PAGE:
7 ways working from my local coffee shop makes me a better writer

I generally work from home but on occasion, especially if the words are proving difficult to come by, I’ll take myself off to my local coffee shop.

Want to know how that little caffeinated haven helps me to be a better writer?

1. Using my memory

A past shoulder injury prevents me from carrying anything heavier than a small cross-body handbag. My laptop, a tablet or even an A4 notepad are out of the question. What I do carry around, however, are a small notepad and a handful of pens.

Rejecting the coffee shop’s free wi-fi to access the internet, I rely on my memory to recall the details of whatever creative piece I’m working on.

I don’t worry about keeping to my writing plan or the order of events in my story. I simply write whatever my muse throws into my creative mix.

2. I write by hand

I’m a touch typist so typing my work straight onto the computer is a speedy way to get the words down, but I do love to write by hand.

In the coffee shop, of course, I have no choice than to use my pad and my pen, and as a result I write more freely, and spend much less time checking back over what I’ve written.

3. There are less distractions

Yes, I know, I’m in a coffee shop surrounded by people. How could there possibly be less distractions? Bear with me.

As I’ve said above, when I’m sat in the coffee shop, I don’t use their free wi-fi to go online, so I’m not tempted to check Facebook or Twitter.

I also can’t see the housework that needs to be done (ironing pile, messy lounge, beds to be made), so there’s no voice nagging me to break off from my writing.

And as I’m on my own, there’s no need to referee my teenagers’ squabbles or plan finances with my husband. I can just get on and write.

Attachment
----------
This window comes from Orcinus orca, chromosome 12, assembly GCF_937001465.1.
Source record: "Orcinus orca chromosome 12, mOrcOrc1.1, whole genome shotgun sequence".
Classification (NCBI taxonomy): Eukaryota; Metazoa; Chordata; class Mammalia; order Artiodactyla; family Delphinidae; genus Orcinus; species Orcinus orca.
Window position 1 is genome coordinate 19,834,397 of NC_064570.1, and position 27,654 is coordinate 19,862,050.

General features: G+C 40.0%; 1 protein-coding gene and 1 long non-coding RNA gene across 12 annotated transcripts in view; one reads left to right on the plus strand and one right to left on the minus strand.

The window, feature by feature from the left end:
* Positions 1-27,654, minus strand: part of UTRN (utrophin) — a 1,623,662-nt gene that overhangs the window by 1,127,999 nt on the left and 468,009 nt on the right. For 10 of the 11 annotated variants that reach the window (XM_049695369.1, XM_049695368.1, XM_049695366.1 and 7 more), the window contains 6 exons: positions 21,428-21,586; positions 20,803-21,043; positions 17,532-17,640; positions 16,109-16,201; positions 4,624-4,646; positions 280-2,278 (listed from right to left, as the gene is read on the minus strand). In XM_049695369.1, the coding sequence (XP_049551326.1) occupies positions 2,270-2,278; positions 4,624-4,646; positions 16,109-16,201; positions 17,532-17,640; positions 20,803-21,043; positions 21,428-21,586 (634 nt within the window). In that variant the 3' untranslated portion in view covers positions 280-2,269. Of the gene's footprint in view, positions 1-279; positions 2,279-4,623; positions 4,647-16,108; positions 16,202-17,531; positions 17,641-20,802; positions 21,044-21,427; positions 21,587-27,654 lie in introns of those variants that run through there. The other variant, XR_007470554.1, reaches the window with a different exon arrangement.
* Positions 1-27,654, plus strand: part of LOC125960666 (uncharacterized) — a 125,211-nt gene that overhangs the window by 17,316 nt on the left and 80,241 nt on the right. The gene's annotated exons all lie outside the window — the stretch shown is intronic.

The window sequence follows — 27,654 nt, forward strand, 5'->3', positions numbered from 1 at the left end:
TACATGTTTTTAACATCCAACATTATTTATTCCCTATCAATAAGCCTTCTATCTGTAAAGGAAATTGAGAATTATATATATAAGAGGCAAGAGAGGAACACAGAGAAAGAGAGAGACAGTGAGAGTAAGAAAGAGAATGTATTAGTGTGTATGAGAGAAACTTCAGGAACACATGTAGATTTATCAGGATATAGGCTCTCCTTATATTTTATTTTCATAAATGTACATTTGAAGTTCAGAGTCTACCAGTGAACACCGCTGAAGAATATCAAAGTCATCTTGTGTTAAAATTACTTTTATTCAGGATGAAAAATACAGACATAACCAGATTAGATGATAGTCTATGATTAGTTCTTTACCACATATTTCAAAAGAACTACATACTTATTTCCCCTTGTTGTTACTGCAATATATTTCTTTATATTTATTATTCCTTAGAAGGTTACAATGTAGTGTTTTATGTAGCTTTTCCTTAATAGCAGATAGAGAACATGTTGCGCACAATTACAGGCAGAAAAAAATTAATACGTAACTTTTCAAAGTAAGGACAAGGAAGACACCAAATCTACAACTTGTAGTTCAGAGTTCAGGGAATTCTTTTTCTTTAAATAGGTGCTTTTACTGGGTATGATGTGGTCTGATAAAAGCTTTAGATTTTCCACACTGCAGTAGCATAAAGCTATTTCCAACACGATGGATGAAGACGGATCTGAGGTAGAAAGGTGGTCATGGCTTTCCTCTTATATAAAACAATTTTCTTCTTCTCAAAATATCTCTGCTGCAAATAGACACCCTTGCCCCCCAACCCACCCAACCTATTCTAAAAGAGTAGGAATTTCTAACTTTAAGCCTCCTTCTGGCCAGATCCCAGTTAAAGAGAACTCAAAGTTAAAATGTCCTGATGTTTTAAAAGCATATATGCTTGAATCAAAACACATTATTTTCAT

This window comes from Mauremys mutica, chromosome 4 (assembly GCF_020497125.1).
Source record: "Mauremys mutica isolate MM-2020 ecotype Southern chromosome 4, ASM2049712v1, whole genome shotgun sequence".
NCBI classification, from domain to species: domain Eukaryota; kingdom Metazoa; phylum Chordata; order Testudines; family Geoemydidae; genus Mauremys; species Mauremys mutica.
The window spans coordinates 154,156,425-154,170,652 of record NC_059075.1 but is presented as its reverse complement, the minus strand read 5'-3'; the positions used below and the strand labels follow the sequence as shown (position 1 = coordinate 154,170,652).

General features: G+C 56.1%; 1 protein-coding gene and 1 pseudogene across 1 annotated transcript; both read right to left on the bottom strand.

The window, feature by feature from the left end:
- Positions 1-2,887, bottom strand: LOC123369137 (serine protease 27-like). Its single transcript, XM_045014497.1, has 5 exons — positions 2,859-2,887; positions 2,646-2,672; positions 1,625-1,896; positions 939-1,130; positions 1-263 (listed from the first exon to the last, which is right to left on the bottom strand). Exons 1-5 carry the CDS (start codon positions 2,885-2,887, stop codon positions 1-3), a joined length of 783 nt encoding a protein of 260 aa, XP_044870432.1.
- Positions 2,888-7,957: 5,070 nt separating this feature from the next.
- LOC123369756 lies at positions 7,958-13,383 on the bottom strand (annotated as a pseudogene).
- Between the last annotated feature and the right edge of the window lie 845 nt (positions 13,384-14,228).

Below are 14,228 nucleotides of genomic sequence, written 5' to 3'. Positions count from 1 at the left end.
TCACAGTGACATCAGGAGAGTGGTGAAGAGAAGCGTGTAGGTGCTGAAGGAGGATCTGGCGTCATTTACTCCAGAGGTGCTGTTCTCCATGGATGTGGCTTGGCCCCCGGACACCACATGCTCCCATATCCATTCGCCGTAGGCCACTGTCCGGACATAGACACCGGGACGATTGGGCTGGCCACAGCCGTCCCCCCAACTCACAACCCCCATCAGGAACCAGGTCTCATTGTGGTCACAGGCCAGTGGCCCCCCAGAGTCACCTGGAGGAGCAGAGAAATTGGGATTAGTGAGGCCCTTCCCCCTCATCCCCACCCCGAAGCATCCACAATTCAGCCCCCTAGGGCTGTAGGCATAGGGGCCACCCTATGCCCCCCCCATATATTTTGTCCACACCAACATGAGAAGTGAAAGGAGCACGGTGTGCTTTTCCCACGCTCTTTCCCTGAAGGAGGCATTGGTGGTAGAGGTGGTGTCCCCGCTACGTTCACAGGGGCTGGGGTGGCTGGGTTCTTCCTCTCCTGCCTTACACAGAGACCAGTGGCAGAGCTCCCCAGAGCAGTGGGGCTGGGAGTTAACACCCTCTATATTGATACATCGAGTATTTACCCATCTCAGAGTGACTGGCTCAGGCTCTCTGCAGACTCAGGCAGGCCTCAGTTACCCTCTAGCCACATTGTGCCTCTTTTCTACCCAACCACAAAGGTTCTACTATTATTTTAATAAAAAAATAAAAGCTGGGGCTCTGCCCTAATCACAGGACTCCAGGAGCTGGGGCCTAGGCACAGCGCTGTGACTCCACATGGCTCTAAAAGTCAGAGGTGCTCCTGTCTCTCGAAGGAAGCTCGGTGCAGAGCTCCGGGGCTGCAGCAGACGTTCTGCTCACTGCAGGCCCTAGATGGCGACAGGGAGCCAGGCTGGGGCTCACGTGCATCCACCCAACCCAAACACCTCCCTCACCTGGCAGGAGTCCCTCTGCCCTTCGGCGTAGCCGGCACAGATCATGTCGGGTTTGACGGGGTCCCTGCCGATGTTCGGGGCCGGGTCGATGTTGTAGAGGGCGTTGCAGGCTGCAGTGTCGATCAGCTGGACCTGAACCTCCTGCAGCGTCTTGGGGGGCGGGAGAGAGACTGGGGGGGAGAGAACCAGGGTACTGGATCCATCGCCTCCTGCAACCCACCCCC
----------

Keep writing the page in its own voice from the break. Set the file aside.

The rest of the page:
4. Watching the people go by

Okay, I admit it, sometimes the words still refuse to show their faces when I write from the coffee shop. When that happens, I take the opportunity to people watch.

I might ‘overhear’ a conversation, or simply notice the physical interplay between my fellow coffee drinkers. The man with the shadows under his eyes, peering furtively over his newspaper, could spark an idea for a character. How about the teenagers rowing in the corner? What ‘plot’ has brought them here?

Whatever the inspiration may be, I write it down.

5. Time to think

Taking that precious break, away from home and all its demands, helps me to dismiss the ongoing, internal dialogue of things that have to be done and just think about whatever I want to.

It might be connected with my writing, but equally I might think about the latest news, what to wear on that night out, or just let my mind wander to wherever it wishes, without feeling guilty that I’m wasting time.

6.  I can read, if I want to

These days, reading a book for pleasure feels like a luxury. Reading time before sleep is often cut short by working late or tired eyes, the evenings themselves can be taken over by housework, and weekends are for quality time with my family. Where’s the time to read?

In the coffee shop, I can read without guilt or distraction.

7. I can be me

More and more, our lives are ruled by the roles we choose to play and the labels we accept. I’m a parent, a wife, a friend, taxi driver for my teens, writer, business woman, and so much more too.

In the coffee shop, by myself, I can shake off those roles and labels, even that of writer because nobody else in there knows what I’m writing in my pad. I can be me. Just me.